Final stanza of "Die Forelle",
omitted by Schubert: original and translation[11][12]

Die ihr am goldnen Quelle
Der sichern Jugend weilt,
Denkt doch an die Forelle,
Seht ihr Gefahr, so eilt!
Meist fehlt ihr nur aus Mangel
Der Klugheit. Mädchen seht
Verführer mit der Angel!
Sonst blutet ihr zu spät.

You who tarry by the golden spring
Of secure youth,
Think still of the trout:
If you see danger, hurry by!
Most of you err only from lack
Of cleverness. Girls, see
Seducers with their tackle!
Or else, too late, you'll bleed.


Schubert, by Wilhelm August Rieder, after an 1825 watercolour

In 1815 Schubert wrote a series of twenty songs based on the works of Ludwig Gotthard Kosegarten (1758–1818). Among them was "Die Erscheinung" (D 229), written in July that year; John Reed sees the song as a forerunner to "Die Forelle", observing that "Die Erscheinung" and other similar songs, "convey an intensity of feeling that belies their small scale".[13] From the following year to 1821 Schubert composed four songs using the poems of Schubart, "An den Tod" (D518), "An mein Klavier" (D342), "Die Forelle" (D550) and "Grablied auf einen Soldaten" (D454).[14] Although the first draft of "Die Forelle" was lost and the exact date of composition is unknown,[4] the lied is known to have been written in early 1817,[a] the same year he composed "Der Tod und das Mädchen" and "An die Musik".[15]

After Schubert completed the song, one of his friends, Johann Leopold Ebner, recounted that Schubert was told that "Die Forelle" unconsciously quoted Beethoven's Coriolan Overture; on hearing the comparison, Schubert decided to destroy the manuscript, but he was stopped by Ebner and others.[17] On 9 December 1820 the song was published in a supplement to the Wiener Zeitung, along with a number of others of Schubert's lieder.[18] He received no payment for publishing his songs, but was provided with free publicity.[19]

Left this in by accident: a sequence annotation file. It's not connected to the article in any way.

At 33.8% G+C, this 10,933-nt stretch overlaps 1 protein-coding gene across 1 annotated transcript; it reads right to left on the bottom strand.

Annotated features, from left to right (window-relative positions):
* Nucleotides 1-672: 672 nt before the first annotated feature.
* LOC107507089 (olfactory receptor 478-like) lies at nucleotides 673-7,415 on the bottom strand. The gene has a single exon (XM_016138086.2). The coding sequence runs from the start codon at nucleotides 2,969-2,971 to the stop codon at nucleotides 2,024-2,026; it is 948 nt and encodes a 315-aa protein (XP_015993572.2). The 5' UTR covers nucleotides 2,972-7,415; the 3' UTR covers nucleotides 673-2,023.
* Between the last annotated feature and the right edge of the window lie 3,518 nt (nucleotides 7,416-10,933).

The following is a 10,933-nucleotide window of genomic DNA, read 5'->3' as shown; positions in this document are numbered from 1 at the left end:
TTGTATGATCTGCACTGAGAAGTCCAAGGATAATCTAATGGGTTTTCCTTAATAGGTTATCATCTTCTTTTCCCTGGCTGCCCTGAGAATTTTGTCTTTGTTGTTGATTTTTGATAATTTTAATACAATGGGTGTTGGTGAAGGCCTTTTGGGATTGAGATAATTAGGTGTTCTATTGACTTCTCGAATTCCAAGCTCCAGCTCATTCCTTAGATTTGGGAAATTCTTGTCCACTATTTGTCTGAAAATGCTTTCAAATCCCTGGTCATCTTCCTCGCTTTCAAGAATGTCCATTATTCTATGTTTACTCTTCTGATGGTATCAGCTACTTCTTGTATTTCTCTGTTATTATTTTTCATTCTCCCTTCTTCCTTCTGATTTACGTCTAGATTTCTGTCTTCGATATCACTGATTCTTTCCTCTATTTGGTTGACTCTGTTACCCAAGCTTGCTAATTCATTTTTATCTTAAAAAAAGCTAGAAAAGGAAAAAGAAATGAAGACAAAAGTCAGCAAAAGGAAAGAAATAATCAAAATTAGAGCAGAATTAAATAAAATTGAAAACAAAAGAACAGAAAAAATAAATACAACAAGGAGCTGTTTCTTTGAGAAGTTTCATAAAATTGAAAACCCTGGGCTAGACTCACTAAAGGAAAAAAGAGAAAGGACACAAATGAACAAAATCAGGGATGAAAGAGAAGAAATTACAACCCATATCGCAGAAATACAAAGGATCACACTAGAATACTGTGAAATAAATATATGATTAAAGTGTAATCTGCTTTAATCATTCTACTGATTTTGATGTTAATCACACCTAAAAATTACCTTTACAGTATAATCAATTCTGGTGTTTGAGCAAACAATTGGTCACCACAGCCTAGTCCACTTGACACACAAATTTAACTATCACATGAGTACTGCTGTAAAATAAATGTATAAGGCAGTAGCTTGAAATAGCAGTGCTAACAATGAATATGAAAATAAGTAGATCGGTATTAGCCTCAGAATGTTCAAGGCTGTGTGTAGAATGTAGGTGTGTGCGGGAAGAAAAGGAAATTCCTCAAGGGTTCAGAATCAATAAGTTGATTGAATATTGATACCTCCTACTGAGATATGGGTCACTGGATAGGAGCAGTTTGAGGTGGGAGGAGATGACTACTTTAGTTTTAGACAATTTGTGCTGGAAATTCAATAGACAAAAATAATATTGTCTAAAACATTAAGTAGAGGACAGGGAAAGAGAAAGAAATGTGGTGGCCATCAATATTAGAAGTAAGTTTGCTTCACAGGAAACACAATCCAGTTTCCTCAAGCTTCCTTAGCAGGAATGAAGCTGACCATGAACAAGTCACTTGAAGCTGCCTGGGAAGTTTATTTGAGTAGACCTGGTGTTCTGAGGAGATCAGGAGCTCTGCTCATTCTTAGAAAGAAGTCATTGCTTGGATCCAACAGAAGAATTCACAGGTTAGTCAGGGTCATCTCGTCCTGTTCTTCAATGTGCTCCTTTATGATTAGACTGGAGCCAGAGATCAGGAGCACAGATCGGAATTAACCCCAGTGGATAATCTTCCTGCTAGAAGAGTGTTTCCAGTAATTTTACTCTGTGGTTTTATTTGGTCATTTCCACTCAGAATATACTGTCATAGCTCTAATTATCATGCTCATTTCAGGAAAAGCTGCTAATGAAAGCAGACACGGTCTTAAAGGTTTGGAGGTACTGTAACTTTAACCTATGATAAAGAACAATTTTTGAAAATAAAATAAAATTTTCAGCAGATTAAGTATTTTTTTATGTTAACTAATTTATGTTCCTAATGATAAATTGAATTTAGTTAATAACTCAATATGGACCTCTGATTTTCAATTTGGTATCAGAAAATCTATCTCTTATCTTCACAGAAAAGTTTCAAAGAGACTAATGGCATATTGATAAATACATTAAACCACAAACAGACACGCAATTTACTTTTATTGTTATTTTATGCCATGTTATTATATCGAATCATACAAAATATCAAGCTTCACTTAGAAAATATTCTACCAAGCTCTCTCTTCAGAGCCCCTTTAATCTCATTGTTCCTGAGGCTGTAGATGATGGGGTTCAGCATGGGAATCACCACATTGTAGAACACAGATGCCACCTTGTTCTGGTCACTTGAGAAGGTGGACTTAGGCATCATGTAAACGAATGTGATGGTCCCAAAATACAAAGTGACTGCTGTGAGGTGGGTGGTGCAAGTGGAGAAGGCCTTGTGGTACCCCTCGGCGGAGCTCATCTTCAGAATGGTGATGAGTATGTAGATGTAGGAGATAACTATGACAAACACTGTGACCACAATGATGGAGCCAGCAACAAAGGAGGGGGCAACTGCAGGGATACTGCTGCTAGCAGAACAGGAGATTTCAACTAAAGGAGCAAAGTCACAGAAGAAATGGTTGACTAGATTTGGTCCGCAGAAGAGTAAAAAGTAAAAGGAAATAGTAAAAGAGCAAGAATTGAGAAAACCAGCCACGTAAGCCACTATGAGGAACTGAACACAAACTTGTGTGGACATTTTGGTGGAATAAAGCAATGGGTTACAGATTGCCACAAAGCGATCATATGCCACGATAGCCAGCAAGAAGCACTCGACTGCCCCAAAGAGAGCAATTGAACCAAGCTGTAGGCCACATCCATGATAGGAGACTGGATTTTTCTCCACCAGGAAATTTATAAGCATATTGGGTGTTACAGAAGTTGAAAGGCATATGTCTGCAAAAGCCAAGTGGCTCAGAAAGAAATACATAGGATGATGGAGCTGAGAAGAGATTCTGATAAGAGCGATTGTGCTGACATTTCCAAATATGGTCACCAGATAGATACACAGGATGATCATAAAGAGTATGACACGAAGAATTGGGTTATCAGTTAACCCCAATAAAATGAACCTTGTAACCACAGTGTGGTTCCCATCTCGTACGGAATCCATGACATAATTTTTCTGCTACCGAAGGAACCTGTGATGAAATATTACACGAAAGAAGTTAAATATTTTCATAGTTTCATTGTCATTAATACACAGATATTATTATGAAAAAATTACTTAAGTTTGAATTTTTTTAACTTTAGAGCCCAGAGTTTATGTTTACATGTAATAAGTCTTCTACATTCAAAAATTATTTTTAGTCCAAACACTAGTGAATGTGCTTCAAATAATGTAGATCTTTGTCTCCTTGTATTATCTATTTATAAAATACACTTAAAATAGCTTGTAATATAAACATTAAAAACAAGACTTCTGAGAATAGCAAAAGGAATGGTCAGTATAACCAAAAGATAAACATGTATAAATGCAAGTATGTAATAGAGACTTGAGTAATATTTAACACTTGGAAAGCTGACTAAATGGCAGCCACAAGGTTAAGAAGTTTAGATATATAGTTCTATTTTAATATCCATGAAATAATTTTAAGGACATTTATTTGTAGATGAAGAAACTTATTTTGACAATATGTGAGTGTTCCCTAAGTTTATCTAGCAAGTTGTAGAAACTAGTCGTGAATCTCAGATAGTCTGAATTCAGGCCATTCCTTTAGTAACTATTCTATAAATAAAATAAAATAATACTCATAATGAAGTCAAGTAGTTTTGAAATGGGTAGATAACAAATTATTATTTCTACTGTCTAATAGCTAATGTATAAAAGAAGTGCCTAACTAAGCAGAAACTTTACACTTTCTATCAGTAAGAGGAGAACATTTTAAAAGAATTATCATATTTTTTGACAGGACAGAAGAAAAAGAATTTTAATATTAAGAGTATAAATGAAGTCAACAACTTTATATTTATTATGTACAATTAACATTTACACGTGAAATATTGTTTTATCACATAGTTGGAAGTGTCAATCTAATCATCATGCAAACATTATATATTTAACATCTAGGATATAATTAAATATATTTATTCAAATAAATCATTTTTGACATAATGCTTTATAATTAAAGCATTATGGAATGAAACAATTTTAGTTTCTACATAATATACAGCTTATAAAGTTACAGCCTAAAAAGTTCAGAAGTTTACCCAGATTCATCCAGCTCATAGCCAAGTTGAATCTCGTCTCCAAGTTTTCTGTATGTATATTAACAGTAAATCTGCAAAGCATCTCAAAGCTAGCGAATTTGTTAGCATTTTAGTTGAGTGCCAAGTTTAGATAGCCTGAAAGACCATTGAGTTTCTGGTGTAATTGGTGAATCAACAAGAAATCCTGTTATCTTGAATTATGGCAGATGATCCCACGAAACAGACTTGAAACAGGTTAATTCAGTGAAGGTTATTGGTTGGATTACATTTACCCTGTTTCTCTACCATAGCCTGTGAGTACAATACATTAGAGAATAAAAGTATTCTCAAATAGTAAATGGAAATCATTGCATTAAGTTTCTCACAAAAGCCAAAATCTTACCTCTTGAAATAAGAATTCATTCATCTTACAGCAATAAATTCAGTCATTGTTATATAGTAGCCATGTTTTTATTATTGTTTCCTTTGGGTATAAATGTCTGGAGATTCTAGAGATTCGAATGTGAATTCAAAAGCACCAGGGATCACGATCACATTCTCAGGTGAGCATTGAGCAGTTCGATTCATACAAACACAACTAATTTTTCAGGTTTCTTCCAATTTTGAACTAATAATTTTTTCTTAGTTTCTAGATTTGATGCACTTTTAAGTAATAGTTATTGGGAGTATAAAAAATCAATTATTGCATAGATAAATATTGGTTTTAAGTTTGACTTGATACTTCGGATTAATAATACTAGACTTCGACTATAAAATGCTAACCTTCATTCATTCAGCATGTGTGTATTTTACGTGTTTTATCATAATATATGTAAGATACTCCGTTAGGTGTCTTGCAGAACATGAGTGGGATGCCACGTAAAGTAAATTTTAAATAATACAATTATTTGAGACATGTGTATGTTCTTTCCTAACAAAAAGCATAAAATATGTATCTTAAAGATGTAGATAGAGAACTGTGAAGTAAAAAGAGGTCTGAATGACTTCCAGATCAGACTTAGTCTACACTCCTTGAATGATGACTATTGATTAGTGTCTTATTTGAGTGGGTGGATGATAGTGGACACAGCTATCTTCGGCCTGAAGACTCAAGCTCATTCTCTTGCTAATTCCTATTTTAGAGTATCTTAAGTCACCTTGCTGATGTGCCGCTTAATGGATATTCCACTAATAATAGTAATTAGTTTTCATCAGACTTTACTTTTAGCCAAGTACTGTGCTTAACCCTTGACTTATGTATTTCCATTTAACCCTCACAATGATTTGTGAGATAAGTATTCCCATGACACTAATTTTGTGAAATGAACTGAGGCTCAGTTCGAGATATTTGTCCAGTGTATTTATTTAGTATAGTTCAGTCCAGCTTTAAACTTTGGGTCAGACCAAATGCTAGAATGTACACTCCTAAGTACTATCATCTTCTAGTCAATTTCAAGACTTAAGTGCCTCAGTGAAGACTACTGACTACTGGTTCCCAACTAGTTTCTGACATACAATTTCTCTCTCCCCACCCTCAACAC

"Die Forelle" is written for solo voice and piano in the key of D major.[20] The song is written with a varied (or modified) strophic structure, meaning the "verse music" is generally the same, with one different verse. According to the American historian Mark Ringer, Schubert used a "musical structure that reflects both the life cycle of the earth and the progress from innocence to experience".[21] Schubert directed the piece to be played "Etwas lebhaft", or at a "somewhat lively" pace.[22]

The different verse is the third, and it demonstrates the "admixture of dramatic traits" in the lyrical song,[23] which Fischer-Dieskau calls "a classic example of the strophic song with Abgesang ... 'after-strain'."[6] The "after-strain" comes at the final stanza; the composer and Schubert scholar Brian Newbould observed that for three-quarters of the song's final stanza, Schubert departed from the strophe to give a musical impression of the trout being caught, but returned to the strophe for the final couplet.[10] The primary rhythmic figure in the piano accompaniment suggests the movement of the fish in the water.[21] When the fisherman catches the trout, the vocal line changes from major to minor, the piano figuration becomes darker and the flowing phrases are "broken by startled rests".[21] According to Mark Ringer, the melody evokes a "folklike naïveté" that "delivers both delight and emotional power".[21]